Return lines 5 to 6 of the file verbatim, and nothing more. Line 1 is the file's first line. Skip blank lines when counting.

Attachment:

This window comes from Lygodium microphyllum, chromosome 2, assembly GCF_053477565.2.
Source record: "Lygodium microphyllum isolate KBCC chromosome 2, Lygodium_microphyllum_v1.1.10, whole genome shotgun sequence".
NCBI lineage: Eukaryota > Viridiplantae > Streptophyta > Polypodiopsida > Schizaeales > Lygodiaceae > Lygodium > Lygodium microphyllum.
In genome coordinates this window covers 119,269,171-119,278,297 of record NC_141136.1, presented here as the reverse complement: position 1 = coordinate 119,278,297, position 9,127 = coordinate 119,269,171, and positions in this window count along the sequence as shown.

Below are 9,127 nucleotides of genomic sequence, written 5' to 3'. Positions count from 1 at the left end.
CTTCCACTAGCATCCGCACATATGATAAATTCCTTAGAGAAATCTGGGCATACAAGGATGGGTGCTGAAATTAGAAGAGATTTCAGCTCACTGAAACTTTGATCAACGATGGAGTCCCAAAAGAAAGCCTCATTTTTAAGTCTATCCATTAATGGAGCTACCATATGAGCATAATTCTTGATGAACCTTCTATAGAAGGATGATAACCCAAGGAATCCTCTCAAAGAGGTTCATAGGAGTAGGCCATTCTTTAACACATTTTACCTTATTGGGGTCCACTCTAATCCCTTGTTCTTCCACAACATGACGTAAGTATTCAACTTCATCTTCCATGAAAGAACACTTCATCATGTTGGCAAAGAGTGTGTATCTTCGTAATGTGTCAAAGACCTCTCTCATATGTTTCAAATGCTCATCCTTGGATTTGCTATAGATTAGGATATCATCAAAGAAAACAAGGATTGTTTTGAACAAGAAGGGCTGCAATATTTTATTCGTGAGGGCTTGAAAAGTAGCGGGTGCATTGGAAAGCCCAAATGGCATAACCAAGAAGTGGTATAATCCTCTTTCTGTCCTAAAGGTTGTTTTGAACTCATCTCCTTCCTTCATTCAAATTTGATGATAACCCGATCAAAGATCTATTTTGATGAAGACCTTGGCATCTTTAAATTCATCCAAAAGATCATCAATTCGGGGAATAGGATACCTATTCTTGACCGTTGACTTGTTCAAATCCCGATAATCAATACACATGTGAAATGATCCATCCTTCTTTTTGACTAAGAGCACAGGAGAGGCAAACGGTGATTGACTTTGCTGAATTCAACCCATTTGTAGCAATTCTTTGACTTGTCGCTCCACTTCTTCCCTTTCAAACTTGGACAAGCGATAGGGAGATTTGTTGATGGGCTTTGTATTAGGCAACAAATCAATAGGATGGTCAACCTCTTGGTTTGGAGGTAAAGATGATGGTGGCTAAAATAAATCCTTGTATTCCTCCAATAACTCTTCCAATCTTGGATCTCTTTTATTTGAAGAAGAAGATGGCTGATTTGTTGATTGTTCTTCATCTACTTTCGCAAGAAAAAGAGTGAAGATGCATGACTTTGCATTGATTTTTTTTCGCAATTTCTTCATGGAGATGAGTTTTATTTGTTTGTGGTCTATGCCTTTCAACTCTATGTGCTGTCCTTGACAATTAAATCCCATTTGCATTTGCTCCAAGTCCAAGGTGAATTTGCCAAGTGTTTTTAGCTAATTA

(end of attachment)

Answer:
Below are 9,127 nucleotides of genomic sequence, written 5' to 3'. Positions count from 1 at the left end.
CTTCCACTAGCATCCGCACATATGATAAATTCCTTAGAGAAATCTGGGCATACAAGGATGGGTGCTGAAATTAGAAGAGATTTCAGCTCACTGAAACTTTGATCAACGATGGAGTCCCAAAAGAAAGCCTCATTTTTAAGTCTATCCATTAATGGAGCTACCATATGAGCATAATTCTTGATGAACCTTCTATAGAAGGATGATAACCCAAGGAATCCTCTCAAAGAGGTTCATAGGAGTAGGCCATTCTTTAACACATTTTACCTTATTGGGGTCCACTCTAATCCCTTGTTCTTCCACAACATGACGTAAGTATTCAACTTCATCTTCCATGAAAGAACACTTCATCATGTTGGCAAAGAGTGTGTATCTTCGTAATGTGTCAAAGACCTCTCTCATATGTTTCAAATGCTCATCCTTGGATTTGCTATAGATTAGGATATCATCAAAGAAAACAAGGATTGTTTTGAACAAGAAGGGCTGCAATATTTTATTCGTGAGGGCTTGAAAAGTAGCGGGTGCATTGGAAAGCCCAAATGGCATAACCAAGAAGTGGTATAATCCTCTTTCTGTCCTAAAGGTTGTTTTGAACTCATCTCCTTCCTTCATTCAAATTTGATGATAACCCGATCAAAGATCTATTTTGATGAAGACCTTGGCATCTTTAAATTCATCCAAAAGATCATCAATTCGGGGAATAGGATACCTATTCTTGACCGTTGACTTGTTCAAATCCCGATAATCAATACACATGTGAAATGATCCATCCTTCTTTTTGACTAAGAGCACAGGAGAGGCAAACGGTGATTGACTTTGCTGAATTCAACCCATTTGTAGCAATTCTTTGACTTGTCGCTCCACTTCTTCCCTTTCAAACTTGGACAAGCGATAGGGAGATTTGTTGATGGGCTTTGTATTAGGCAACAAATCAATAGGATGGTCAACCTCTTGGTTTGGAGGTAAAGATGATGGTGGCTAAAATAAATCCTTGTATTCCTCCAATAACTCTTCCAATCTTGGATCTCTTTTATTTGAAGAAGAAGATGGCTGATTTGTTGATTGTTCTTCATCTACTTTCGCAAGAAAAAGAGTGAAGATGCATGACTTTGCATTGATTTTTTTTCGCAATTTCTTCATGGAGATGAGTTTTATTTGTTTGTGGTCTATGCCTTTCAACTCTATGTGCTGTCCTTGACAATTAAATCCCATTTGCATTTGCTCCAAGTCCAAGGTGAATTTGCCAAGTGTTTTTAGCTAATTA